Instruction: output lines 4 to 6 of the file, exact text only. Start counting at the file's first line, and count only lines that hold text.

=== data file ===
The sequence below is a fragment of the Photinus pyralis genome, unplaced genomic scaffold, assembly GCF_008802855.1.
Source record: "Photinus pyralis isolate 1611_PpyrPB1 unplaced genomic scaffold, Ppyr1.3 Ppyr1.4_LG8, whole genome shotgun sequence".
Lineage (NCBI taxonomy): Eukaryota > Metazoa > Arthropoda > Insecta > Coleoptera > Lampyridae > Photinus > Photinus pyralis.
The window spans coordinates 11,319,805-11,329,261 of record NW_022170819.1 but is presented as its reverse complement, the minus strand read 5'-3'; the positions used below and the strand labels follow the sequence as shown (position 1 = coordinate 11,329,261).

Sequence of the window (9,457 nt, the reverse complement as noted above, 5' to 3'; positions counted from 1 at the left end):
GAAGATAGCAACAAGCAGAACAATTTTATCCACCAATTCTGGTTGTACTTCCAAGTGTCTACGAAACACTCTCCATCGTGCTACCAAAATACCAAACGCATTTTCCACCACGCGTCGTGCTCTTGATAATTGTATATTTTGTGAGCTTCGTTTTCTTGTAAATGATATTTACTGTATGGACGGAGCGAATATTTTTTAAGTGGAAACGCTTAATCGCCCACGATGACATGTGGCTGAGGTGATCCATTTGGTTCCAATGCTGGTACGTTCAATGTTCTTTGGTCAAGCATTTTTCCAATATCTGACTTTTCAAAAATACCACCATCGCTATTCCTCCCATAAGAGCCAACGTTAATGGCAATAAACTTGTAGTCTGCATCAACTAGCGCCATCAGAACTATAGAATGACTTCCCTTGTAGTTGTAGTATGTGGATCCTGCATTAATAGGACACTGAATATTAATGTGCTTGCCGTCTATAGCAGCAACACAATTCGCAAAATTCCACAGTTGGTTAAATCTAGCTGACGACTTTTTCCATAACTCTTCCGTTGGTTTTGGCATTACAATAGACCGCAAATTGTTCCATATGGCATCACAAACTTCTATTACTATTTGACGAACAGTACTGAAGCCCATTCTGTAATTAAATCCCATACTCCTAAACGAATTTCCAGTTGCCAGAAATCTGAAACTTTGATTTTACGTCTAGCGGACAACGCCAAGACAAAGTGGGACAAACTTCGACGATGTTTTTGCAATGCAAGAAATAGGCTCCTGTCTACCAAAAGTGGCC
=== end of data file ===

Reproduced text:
The window spans coordinates 11,319,805-11,329,261 of record NW_022170819.1 but is presented as its reverse complement, the minus strand read 5'-3'; the positions used below and the strand labels follow the sequence as shown (position 1 = coordinate 11,329,261).

Sequence of the window (9,457 nt, the reverse complement as noted above, 5' to 3'; positions counted from 1 at the left end):
GAAGATAGCAACAAGCAGAACAATTTTATCCACCAATTCTGGTTGTACTTCCAAGTGTCTACGAAACACTCTCCATCGTGCTACCAAAATACCAAACGCATTTTCCACCACGCGTCGTGCTCTTGATAATTGTATATTTTGTGAGCTTCGTTTTCTTGTAAATGATATTTACTGTATGGACGGAGCGAATATTTTTTAAGTGGAAACGCTTAATCGCCCACGATGACATGTGGCTGAGGTGATCCATTTGGTTCCAATGCTGGTACGTTCAATGTTCTTTGGTCAAGCATTTTTCCAATATCTGACTTTTCAAAAATACCACCATCGCTATTCCTCCCATAAGAGCCAACGTTAATGGCAATAAACTTGTAGTCTGCATCAACTAGCGCCATCAGAACTATAGAATGACTTCCCTTGTAGTTGTAGTATGTGGATCCTGCATTAATAGGACACTGAATATTAATGTGCTTGCCGTCTATAGCAGCAACACAATTCGCAAAATTCCACAGTTGGTTAAATCTAGCTGACGACTTTTTCCATAACTCTTCCGTTGGTTTTGGCATTACAATAGACCGCAAATTGTTCCATATGGCATCACAAACTTCTATTACTATTTGACGAACAGTACTGAAGCCCATTCTGTAATTAAATCCCATACTCCTAAACGAATTTCCAGTTGCCAGAAATCTGAAACTTTGATTTTACGTCTAGCGGACAACGCCAAGACAAAGTGGGACAAACTTCGACGATGTTTTTGCAATGCAAGAAATAGGCTCCTGTCTACCAAAAGTGGCC